The top humanitarians from the US and the UN headed to Ethiopia on Thursday for a diplomatic push on the crisis in the northern Tigray region, where aid workers are struggling to bring enough food to a famine-stricken population.
UN aid chief Martin Griffiths began a six-day mission to Ethiopia on Thursday and USAID Administrator Samantha Power will travel to Sudan and Ethiopia from Saturday to Wednesday amid mounting concerns about the 5.2 million Tigrayans who rely on assistance.
The visit comes as a convoy of 44 lorries led by the UN's World Food Programme was headed from Afar province along the only passable road into Tigray, where food and other supplies were expected to run out as soon as Friday, the agency told The National.
In a statement, Mr Griffiths said he would meet government officials in hopes of “scaling up the humanitarian response across the country”. Aid workers have frequently complained about being denied access to parts of the country.
Mr Griffiths will meet civilians in Tigray, where about 90 per cent of the population relies on aid.
USAID said Ms Power was making her trip amid a fresh diplomatic push by President Joe Biden's administration as fears of ethnic cleansing in the region rise.
The administration is hoping that negotiations between the Ethiopian government and Tigrayan forces will resolve the conflict.
Ms Power is due to meet Ethiopia's national security adviser and will potentially meet Prime Minister Abiy Ahmed during her trip, a senior USAID official said. Washington hopes to secure unhindered humanitarian access to Tigray.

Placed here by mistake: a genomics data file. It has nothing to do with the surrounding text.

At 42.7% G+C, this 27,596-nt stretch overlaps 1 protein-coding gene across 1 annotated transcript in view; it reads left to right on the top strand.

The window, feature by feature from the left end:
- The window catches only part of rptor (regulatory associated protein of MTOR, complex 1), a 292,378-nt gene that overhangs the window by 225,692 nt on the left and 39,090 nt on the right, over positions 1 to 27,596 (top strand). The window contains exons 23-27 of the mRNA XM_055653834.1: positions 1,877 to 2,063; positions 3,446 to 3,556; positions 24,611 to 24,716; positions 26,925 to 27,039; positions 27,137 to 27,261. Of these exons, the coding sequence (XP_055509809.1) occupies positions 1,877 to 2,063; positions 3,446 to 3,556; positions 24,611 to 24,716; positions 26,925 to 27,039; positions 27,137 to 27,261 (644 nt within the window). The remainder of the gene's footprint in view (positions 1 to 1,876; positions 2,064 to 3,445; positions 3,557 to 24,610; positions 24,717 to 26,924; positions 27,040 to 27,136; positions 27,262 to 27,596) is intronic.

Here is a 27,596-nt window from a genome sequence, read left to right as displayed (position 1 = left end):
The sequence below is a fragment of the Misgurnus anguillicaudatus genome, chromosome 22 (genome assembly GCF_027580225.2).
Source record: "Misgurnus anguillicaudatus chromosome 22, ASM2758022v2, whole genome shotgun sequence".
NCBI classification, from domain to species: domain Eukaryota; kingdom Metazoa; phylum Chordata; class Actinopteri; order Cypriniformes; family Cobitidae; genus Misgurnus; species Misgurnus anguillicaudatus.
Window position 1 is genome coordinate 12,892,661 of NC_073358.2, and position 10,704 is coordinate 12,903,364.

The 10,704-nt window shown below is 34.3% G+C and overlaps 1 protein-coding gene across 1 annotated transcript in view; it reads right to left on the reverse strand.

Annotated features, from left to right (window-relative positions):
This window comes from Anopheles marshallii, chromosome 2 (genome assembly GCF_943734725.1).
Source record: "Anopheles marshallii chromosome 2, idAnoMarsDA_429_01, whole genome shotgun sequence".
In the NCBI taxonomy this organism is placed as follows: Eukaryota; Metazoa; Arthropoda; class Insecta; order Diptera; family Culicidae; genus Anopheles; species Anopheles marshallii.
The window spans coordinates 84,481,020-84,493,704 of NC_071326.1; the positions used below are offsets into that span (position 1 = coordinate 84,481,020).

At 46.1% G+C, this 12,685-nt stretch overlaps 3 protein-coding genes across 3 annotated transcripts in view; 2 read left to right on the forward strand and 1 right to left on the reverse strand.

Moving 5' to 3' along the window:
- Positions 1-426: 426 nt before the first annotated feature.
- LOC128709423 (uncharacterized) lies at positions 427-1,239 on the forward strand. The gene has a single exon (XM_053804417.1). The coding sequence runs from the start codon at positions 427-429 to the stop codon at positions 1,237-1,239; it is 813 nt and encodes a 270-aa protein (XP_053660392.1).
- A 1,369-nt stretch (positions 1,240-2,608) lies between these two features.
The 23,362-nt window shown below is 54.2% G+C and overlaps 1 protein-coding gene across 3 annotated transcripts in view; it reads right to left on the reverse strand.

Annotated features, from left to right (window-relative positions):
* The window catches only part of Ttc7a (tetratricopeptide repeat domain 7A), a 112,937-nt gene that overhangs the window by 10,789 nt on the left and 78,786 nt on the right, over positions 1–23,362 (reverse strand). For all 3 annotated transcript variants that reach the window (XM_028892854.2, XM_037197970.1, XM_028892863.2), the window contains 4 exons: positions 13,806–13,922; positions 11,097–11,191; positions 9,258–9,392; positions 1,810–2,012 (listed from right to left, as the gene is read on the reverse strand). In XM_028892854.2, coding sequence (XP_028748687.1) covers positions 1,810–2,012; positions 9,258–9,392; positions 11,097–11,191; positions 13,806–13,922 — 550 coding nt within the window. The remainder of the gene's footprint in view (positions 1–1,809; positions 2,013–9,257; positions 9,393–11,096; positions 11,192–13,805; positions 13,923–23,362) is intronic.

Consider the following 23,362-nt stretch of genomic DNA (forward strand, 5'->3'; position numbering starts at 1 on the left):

“There will be, I think, continued punitive measures as long as we are unable to access those populations,” the official said.
The Ethiopian government denies blocking food aid.
Fighting erupted in Tigray in November when the government accused the Tigray People's Liberation Front (TPLF) of attacking military bases across the region — an accusation the group denied.
The government declared victory three weeks later when it took the regional capital Mekelle, but the TPLF kept fighting and has since retaken most of the region.
Ethiopian troops withdrew from most of Tigray in late June when the TPLF retook the regional capital. The central government declared a unilateral ceasefire on what it said were humanitarian grounds.
Thousands of people have died in the fighting and around two million people have been displaced.
Washington is also concerned about reports of mass arrests, beatings and torture of Tigrayans in custody in Addis Ababa as well as some of Mr Abiy's rhetoric concerning the region, the official said.
“The concerns that we have about ethnic cleansing and ethnic targeting are very real,” the official stated, and added that Ms Power will address this in meetings with the Ethiopian leadership.
The Ethiopian government has denied attacking Tigrayans as an ethnic group, saying their fight is with the ruling party that controls the region.
“All statements by the federal and regional governments refer to the criminal enterprise that is TPLF and not the people of Tigray,” a government-run Twitter account focused on Tigray tweeted this week.
Reuters contributed to this report